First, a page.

Thursday was the marked date on the NFL calendar for the league's supplemental draft. In case you're not familiar with the event, it is a pint-sized version of the NFL Draft that is held in April and with much less fanfare. Usually, the prospects that enter the league by this route are players that have become academically ineligible at their respective universities, have off-field issues and/or made up their minds about entering the league past the draft declaration deadline.
This year's crop of supplemental draftees included two wide receivers (O.J. Ross and Dewayne Peace), three defensive linemen (James Boyd, Nate Holloway, and Toby Jackson) and defensive back, Damond Smith. If a team wanted one of these players, they would have to surrender a draft pick from that corresponding round in the following year's official draft.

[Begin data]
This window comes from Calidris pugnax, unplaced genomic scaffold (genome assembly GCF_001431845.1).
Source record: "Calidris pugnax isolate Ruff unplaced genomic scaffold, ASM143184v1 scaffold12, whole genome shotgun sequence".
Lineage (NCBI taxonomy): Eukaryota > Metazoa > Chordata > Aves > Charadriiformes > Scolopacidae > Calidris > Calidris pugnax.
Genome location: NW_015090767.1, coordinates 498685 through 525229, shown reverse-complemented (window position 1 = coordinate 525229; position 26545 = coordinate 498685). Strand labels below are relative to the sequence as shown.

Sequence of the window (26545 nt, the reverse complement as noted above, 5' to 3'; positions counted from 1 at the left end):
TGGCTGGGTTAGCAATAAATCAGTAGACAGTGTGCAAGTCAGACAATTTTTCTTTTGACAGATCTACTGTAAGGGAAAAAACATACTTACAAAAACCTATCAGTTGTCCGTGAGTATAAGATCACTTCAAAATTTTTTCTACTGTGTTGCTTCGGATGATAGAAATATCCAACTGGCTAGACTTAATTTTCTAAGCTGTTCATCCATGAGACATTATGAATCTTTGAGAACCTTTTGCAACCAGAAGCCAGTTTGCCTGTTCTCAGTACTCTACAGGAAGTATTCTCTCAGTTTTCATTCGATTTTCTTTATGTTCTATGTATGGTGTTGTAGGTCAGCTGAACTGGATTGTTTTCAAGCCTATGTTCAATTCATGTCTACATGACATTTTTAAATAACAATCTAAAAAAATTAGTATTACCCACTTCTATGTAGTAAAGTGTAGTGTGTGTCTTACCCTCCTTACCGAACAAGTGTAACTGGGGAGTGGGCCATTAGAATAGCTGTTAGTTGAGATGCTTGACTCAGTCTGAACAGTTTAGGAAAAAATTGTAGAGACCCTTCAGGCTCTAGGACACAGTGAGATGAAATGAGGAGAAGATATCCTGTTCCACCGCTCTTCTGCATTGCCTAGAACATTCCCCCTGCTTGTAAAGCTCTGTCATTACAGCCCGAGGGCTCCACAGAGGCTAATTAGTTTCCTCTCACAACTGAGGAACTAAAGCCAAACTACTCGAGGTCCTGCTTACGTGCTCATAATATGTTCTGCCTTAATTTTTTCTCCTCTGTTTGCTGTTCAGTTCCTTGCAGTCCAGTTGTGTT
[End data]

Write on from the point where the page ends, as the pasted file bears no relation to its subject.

Per multiple sources (first announced by the NFL's twitter account), no teams thought that that price was worth it, as not one of those players were selected in this year's supplemental draft. All six are now eligible to sign with a team as an undrafted free agent. In an interestingly related note, Ross was originally signed by the Green Bay Packers as an undrafted free agent after the draft in April, but then the league declared him ineligible for the league at that time.
The last time that the Bengals made a selection in the supplemental draft was back in 2006 when the team used a third round pick on linebacker Ahmad Brooks. He stayed in Cincinnati through the 2007 season and has since had a renaissance in San Francisco with the 49ers.